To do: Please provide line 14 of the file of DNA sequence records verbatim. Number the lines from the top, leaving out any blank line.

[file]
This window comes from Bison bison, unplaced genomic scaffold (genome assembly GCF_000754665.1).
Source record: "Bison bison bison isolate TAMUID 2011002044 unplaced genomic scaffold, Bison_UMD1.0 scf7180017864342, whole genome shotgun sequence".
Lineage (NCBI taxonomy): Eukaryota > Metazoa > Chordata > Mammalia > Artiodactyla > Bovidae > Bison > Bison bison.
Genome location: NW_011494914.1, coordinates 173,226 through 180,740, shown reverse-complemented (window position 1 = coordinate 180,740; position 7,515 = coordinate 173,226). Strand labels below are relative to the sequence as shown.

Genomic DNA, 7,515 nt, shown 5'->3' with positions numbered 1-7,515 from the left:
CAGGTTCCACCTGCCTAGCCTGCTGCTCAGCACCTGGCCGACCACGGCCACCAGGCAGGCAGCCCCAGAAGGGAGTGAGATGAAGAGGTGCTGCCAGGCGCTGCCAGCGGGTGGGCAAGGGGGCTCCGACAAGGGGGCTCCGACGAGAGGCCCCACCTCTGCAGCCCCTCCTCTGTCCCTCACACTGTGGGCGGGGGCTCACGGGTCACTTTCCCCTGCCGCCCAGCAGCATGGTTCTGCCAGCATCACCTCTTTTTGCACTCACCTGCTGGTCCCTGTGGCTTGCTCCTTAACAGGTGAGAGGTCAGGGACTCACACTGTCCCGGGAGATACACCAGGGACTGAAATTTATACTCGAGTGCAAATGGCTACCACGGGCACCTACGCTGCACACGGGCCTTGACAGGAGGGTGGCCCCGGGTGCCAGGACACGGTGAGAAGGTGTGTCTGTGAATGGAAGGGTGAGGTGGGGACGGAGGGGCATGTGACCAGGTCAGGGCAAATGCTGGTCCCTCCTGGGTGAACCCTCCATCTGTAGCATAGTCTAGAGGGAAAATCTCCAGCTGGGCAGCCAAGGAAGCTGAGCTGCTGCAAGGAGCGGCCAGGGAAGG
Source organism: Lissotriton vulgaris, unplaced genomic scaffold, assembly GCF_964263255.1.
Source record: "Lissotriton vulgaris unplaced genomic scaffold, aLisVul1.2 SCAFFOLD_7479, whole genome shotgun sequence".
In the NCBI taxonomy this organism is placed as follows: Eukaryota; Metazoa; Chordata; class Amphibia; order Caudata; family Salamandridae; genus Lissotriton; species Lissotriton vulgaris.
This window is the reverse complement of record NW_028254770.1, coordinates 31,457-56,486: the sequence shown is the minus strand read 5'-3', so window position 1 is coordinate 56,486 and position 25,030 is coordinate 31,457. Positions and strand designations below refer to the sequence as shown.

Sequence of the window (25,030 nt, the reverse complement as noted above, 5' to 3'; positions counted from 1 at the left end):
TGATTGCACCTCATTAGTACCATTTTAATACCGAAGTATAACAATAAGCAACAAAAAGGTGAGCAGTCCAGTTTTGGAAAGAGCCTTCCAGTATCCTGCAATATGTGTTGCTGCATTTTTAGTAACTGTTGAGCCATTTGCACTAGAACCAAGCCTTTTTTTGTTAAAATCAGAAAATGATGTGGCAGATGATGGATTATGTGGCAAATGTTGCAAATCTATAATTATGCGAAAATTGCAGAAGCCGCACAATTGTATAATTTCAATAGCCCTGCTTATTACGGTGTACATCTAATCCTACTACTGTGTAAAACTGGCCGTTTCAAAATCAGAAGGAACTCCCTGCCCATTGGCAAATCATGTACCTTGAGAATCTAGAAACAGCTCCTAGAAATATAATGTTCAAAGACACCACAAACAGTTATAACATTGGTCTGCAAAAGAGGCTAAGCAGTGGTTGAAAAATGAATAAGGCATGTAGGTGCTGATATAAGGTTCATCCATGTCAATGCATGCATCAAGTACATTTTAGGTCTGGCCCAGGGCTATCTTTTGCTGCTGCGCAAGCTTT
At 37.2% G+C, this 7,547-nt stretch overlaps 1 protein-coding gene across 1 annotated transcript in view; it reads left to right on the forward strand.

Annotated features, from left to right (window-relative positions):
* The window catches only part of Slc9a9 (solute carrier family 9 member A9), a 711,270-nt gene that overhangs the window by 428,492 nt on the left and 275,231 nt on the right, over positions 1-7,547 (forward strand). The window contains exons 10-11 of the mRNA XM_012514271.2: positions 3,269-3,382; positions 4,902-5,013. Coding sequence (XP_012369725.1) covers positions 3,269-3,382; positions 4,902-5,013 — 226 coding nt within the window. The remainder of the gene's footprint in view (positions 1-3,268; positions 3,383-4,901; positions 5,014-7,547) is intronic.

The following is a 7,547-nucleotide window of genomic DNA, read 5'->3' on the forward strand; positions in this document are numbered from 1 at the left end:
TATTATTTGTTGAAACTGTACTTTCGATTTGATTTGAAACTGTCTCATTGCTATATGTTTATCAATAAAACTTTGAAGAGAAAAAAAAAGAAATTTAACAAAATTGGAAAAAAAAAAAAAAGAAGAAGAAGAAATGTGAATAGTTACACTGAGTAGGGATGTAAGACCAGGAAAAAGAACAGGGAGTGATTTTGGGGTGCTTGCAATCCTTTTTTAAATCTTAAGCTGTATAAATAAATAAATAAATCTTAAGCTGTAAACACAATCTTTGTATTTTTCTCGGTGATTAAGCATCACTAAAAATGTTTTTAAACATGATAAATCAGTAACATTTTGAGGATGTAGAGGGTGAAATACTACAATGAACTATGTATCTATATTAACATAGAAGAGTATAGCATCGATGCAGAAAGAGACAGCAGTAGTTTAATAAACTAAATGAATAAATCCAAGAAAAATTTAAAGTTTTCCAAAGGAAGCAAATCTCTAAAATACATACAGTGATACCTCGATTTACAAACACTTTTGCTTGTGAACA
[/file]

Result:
Annotated features, from left to right (window-relative positions):